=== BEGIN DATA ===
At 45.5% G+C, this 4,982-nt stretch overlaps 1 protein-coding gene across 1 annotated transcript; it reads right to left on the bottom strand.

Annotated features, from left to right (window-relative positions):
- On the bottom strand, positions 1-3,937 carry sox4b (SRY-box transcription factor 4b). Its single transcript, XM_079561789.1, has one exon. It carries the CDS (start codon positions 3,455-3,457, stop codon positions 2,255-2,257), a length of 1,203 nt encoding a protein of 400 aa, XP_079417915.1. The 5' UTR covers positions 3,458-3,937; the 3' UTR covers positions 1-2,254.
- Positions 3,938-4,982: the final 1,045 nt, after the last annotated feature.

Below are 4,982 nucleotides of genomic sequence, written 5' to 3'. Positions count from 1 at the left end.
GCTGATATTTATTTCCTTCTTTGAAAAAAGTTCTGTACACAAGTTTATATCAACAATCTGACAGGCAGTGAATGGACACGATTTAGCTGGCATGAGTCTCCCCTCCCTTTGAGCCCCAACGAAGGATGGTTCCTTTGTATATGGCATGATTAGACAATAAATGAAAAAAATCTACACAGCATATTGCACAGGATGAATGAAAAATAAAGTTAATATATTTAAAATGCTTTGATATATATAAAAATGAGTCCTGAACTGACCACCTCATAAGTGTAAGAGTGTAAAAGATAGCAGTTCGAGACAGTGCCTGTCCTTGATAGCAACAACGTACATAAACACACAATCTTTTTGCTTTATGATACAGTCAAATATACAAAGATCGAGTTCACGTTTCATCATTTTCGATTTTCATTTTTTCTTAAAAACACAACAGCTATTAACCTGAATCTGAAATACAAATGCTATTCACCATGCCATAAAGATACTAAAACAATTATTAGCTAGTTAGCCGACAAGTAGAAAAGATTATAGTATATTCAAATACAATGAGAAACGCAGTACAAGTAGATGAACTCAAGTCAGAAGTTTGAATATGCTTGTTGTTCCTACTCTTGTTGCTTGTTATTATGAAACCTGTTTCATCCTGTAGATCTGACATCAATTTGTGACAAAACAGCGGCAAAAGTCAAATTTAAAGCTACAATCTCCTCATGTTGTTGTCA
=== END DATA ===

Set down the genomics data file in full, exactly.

At 45.5% G+C, this 4,982-nt stretch overlaps 1 protein-coding gene across 1 annotated transcript; it reads right to left on the bottom strand.

Annotated features, from left to right (window-relative positions):
- On the bottom strand, positions 1-3,937 carry sox4b (SRY-box transcription factor 4b). Its single transcript, XM_079561789.1, has one exon. It carries the CDS (start codon positions 3,455-3,457, stop codon positions 2,255-2,257), a length of 1,203 nt encoding a protein of 400 aa, XP_079417915.1. The 5' UTR covers positions 3,458-3,937; the 3' UTR covers positions 1-2,254.
- Positions 3,938-4,982: the final 1,045 nt, after the last annotated feature.

Below are 4,982 nucleotides of genomic sequence, written 5' to 3'. Positions count from 1 at the left end.
GCTGATATTTATTTCCTTCTTTGAAAAAAGTTCTGTACACAAGTTTATATCAACAATCTGACAGGCAGTGAATGGACACGATTTAGCTGGCATGAGTCTCCCCTCCCTTTGAGCCCCAACGAAGGATGGTTCCTTTGTATATGGCATGATTAGACAATAAATGAAAAAAATCTACACAGCATATTGCACAGGATGAATGAAAAATAAAGTTAATATATTTAAAATGCTTTGATATATATAAAAATGAGTCCTGAACTGACCACCTCATAAGTGTAAGAGTGTAAAAGATAGCAGTTCGAGACAGTGCCTGTCCTTGATAGCAACAACGTACATAAACACACAATCTTTTTGCTTTATGATACAGTCAAATATACAAAGATCGAGTTCACGTTTCATCATTTTCGATTTTCATTTTTTCTTAAAAACACAACAGCTATTAACCTGAATCTGAAATACAAATGCTATTCACCATGCCATAAAGATACTAAAACAATTATTAGCTAGTTAGCCGACAAGTAGAAAAGATTATAGTATATTCAAATACAATGAGAAACGCAGTACAAGTAGATGAACTCAAGTCAGAAGTTTGAATATGCTTGTTGTTCCTACTCTTGTTGCTTGTTATTATGAAACCTGTTTCATCCTGTAGATCTGACATCAATTTGTGACAAAACAGCGGCAAAAGTCAAATTTAAAGCTACAATCTCCTCATGTTGTTGTCA